Education Commission of the States has researched Advanced Placement (AP) policies in all states to provide this comprehensive resource. Click on the questions below for 50-state comparisons showing how all states approach specific AP policies. Or, choose to view a specific state’s approach by going to the individual state profiles page.

Key Takeaways

  • Students need access to high-quality and challenging curricula.
  • AP provides a common syllabus and teacher training that meet recognized quality criteria.
  • Families benefit if students can earn college credit while still in high school.

50-State Comparisons

  1. AP (all data points for all states)
  2. All high schools/districts required to offer AP
  3. State financial support for AP course offerings/AP success
  4. AP participation/success included in high school accountability metrics/reporting
  5. State programs and funding for teacher training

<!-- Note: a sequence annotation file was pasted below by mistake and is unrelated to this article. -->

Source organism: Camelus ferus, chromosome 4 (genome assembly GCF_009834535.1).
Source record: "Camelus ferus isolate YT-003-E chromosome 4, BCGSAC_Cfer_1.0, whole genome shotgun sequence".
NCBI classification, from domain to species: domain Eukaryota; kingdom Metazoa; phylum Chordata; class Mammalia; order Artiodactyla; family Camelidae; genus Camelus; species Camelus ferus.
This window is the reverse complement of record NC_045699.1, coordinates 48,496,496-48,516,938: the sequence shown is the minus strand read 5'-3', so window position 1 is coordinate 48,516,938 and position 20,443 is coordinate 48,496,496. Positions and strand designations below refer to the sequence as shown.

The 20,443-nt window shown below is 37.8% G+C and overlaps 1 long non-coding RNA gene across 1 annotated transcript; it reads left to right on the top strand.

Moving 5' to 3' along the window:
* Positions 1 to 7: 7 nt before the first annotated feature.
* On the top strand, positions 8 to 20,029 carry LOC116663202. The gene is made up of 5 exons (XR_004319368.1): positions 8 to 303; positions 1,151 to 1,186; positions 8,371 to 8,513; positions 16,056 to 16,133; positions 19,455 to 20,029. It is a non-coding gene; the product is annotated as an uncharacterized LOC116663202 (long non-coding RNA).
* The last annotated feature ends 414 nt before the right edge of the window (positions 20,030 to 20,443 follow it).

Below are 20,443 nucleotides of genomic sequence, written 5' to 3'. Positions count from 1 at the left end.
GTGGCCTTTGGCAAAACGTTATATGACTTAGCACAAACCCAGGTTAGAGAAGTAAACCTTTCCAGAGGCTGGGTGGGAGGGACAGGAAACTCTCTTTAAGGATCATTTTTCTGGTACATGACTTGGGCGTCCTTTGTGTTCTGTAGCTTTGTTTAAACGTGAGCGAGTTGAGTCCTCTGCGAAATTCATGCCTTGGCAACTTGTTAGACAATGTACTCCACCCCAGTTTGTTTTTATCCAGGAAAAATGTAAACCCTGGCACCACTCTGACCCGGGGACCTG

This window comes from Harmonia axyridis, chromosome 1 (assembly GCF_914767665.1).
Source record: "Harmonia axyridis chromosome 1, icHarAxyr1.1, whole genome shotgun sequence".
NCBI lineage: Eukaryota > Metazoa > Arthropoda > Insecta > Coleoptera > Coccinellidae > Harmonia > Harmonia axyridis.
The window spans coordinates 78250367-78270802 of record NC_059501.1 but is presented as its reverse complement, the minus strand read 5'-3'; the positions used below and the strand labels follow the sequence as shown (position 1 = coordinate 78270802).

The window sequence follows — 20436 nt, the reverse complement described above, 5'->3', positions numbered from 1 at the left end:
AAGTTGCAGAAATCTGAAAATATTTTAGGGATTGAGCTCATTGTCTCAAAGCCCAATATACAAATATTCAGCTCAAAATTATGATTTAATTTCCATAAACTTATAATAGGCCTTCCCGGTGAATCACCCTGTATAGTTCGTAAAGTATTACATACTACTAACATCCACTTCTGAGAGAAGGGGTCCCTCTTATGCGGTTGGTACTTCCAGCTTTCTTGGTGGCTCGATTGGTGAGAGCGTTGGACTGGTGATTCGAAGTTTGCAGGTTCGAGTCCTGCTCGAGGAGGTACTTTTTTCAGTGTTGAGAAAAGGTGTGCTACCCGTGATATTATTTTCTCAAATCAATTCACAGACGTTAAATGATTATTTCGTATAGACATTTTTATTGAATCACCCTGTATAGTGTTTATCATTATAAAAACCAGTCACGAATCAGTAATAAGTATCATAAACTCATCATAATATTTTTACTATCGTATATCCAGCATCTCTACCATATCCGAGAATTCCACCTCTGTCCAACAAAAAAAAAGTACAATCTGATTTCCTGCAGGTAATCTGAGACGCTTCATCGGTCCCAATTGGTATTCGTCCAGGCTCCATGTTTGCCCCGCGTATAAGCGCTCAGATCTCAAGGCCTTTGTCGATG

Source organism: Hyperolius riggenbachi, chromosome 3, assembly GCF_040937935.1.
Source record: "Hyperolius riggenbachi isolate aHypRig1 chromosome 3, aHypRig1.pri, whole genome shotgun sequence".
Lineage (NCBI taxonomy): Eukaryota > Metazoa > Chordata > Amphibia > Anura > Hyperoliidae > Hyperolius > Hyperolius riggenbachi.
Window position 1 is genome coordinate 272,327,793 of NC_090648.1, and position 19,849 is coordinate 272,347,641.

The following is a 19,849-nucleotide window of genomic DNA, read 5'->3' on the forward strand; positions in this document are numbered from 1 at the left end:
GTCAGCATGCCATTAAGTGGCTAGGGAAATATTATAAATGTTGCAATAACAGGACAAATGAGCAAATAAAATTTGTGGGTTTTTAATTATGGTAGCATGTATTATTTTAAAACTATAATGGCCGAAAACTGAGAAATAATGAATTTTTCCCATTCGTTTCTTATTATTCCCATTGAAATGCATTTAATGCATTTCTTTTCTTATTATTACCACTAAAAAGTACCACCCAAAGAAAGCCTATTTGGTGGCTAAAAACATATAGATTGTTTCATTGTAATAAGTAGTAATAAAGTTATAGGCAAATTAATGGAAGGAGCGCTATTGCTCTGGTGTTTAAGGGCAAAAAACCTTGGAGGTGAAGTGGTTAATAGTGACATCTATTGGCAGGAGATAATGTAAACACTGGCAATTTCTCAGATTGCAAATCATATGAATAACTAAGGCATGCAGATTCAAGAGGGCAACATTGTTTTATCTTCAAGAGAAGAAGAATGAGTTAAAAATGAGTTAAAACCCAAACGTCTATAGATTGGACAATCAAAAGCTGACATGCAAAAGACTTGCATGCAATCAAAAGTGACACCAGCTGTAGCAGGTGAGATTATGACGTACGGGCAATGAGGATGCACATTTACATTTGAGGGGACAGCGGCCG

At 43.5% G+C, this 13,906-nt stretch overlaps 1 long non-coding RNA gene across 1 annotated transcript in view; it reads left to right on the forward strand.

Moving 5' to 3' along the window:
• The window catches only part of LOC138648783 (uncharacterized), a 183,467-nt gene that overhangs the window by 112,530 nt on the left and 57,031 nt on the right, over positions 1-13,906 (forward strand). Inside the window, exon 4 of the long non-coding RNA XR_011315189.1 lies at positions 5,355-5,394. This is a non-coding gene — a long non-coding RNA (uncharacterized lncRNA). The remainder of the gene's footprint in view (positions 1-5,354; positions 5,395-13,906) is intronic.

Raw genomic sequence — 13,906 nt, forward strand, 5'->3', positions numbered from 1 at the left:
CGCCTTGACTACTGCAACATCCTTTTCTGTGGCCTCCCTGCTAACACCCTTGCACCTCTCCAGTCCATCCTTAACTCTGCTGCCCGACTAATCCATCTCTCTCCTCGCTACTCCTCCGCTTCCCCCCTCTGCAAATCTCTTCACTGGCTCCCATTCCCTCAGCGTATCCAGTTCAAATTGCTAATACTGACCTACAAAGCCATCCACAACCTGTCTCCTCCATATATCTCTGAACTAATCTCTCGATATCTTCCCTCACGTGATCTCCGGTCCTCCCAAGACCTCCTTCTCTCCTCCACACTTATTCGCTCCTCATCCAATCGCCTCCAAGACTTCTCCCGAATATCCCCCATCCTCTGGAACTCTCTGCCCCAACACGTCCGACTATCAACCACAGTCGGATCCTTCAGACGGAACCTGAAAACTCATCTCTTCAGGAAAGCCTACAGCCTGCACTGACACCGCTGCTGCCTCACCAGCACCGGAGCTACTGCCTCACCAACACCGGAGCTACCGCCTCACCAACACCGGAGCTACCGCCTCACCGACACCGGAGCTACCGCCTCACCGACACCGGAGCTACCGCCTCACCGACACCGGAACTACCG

6. Subsidies for testing fees
  7. State scholarship criteria include AP scores
  8. Collaboration on AP between K-12 and higher education systems
  9. State support for encouraging access to AP
  10. State postsecondary institutions must award credit for minimum scores
  11. Student must take AP exam to receive course credit
  12. Unique characteristics

Related Resources

Staff Contact
Jennifer Dounay Zinth
jzinth@ecs.org
303.299.3689


 PUBLISHED: May 11, 2016

 AUTHOR(S):

 RESOURCE TYPE:

 EDUCATION LEVEL: ,

 STATE(S): Nationwide

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